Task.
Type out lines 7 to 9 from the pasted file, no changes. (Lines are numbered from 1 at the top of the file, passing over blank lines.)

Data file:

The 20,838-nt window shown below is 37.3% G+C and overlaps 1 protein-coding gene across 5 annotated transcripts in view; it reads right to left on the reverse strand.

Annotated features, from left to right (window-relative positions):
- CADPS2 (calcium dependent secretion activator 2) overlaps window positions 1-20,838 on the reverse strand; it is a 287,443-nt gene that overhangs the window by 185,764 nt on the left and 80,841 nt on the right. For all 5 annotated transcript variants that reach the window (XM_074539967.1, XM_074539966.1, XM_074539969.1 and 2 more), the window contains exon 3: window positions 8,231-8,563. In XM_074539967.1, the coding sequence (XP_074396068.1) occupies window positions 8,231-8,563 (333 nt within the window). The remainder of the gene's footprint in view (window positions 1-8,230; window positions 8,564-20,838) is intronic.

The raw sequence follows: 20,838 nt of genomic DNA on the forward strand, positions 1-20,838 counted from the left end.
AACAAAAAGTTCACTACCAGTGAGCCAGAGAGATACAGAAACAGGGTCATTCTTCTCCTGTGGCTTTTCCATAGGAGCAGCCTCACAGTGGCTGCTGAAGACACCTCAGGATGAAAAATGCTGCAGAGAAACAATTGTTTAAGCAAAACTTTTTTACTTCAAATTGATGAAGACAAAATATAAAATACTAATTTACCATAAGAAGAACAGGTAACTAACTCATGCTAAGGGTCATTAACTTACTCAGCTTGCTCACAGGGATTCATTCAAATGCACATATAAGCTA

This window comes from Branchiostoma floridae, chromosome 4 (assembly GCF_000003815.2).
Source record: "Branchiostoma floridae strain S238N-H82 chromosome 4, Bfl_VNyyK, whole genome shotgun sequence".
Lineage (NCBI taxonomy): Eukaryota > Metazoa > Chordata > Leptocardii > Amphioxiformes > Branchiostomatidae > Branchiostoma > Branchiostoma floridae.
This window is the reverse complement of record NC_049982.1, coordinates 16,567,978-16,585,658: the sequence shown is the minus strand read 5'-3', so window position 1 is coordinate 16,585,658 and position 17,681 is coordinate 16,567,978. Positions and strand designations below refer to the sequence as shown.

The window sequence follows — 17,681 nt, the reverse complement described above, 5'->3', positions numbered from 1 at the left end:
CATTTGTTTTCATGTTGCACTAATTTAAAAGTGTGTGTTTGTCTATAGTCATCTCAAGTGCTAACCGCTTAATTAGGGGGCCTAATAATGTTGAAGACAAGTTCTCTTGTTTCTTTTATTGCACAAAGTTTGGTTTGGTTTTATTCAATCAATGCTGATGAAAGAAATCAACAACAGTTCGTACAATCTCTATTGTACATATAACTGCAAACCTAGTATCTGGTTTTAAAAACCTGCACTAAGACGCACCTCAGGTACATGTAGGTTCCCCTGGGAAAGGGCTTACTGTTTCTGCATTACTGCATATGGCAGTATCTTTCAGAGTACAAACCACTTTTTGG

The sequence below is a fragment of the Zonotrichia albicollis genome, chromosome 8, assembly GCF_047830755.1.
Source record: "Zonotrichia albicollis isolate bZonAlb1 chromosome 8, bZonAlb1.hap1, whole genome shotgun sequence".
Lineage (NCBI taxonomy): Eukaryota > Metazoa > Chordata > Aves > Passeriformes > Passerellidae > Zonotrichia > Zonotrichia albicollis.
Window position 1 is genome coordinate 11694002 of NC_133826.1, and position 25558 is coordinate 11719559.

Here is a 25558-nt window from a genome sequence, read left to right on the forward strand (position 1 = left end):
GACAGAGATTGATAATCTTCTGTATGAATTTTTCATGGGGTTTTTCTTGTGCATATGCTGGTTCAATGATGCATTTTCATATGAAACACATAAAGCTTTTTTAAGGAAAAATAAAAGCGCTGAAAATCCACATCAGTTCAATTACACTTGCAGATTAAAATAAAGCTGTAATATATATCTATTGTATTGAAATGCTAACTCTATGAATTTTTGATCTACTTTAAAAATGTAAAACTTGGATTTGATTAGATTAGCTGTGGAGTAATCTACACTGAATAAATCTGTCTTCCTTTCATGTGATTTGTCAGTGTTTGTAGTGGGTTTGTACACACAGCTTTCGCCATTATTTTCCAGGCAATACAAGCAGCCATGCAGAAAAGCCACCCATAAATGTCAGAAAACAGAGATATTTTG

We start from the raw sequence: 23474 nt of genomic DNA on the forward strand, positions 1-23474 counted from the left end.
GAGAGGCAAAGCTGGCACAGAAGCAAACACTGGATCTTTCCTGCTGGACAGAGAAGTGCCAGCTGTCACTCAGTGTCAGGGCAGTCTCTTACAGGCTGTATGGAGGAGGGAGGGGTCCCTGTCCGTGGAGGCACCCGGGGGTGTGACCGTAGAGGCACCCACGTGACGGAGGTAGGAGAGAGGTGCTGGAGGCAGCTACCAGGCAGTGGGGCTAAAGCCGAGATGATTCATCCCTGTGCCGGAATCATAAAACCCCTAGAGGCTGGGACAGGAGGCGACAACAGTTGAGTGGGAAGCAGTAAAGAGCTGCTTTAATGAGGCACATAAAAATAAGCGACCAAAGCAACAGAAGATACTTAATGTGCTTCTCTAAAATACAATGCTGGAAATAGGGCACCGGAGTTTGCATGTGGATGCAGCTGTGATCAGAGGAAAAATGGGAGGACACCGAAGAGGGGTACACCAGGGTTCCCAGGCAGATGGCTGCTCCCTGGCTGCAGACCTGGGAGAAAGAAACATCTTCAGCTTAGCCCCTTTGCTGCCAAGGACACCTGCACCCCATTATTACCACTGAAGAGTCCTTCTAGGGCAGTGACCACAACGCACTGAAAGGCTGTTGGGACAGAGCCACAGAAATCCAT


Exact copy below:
Source record: "Branchiostoma floridae strain S238N-H82 chromosome 4, Bfl_VNyyK, whole genome shotgun sequence".
Lineage (NCBI taxonomy): Eukaryota > Metazoa > Chordata > Leptocardii > Amphioxiformes > Branchiostomatidae > Branchiostoma > Branchiostoma floridae.
This window is the reverse complement of record NC_049982.1, coordinates 16,567,978-16,585,658: the sequence shown is the minus strand read 5'-3', so window position 1 is coordinate 16,585,658 and position 17,681 is coordinate 16,567,978. Positions and strand designations below refer to the sequence as shown.